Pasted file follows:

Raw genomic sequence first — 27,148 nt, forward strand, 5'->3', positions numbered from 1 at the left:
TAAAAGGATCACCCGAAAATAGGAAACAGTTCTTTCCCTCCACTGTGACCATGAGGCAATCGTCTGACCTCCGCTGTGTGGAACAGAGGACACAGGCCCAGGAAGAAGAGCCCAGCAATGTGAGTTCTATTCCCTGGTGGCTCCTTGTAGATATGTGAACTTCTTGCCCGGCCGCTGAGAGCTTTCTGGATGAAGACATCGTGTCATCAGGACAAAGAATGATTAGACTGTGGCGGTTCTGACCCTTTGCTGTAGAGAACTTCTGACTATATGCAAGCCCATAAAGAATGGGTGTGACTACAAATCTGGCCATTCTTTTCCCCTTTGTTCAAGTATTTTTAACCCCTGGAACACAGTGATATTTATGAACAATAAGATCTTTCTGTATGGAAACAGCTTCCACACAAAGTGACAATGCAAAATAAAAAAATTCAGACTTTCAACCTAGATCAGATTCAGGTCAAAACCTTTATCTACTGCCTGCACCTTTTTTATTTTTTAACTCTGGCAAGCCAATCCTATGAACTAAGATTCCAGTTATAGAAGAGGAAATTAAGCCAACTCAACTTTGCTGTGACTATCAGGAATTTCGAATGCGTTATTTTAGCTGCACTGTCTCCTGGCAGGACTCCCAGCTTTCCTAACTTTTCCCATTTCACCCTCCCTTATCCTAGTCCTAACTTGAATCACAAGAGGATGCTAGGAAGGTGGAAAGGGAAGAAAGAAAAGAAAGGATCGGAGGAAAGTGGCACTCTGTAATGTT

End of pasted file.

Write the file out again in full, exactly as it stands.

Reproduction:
Raw genomic sequence first — 27,148 nt, forward strand, 5'->3', positions numbered from 1 at the left:
TAAAAGGATCACCCGAAAATAGGAAACAGTTCTTTCCCTCCACTGTGACCATGAGGCAATCGTCTGACCTCCGCTGTGTGGAACAGAGGACACAGGCCCAGGAAGAAGAGCCCAGCAATGTGAGTTCTATTCCCTGGTGGCTCCTTGTAGATATGTGAACTTCTTGCCCGGCCGCTGAGAGCTTTCTGGATGAAGACATCGTGTCATCAGGACAAAGAATGATTAGACTGTGGCGGTTCTGACCCTTTGCTGTAGAGAACTTCTGACTATATGCAAGCCCATAAAGAATGGGTGTGACTACAAATCTGGCCATTCTTTTCCCCTTTGTTCAAGTATTTTTAACCCCTGGAACACAGTGATATTTATGAACAATAAGATCTTTCTGTATGGAAACAGCTTCCACACAAAGTGACAATGCAAAATAAAAAAATTCAGACTTTCAACCTAGATCAGATTCAGGTCAAAACCTTTATCTACTGCCTGCACCTTTTTTATTTTTTAACTCTGGCAAGCCAATCCTATGAACTAAGATTCCAGTTATAGAAGAGGAAATTAAGCCAACTCAACTTTGCTGTGACTATCAGGAATTTCGAATGCGTTATTTTAGCTGCACTGTCTCCTGGCAGGACTCCCAGCTTTCCTAACTTTTCCCATTTCACCCTCCCTTATCCTAGTCCTAACTTGAATCACAAGAGGATGCTAGGAAGGTGGAAAGGGAAGAAAGAAAAGAAAGGATCGGAGGAAAGTGGCACTCTGTAATGTT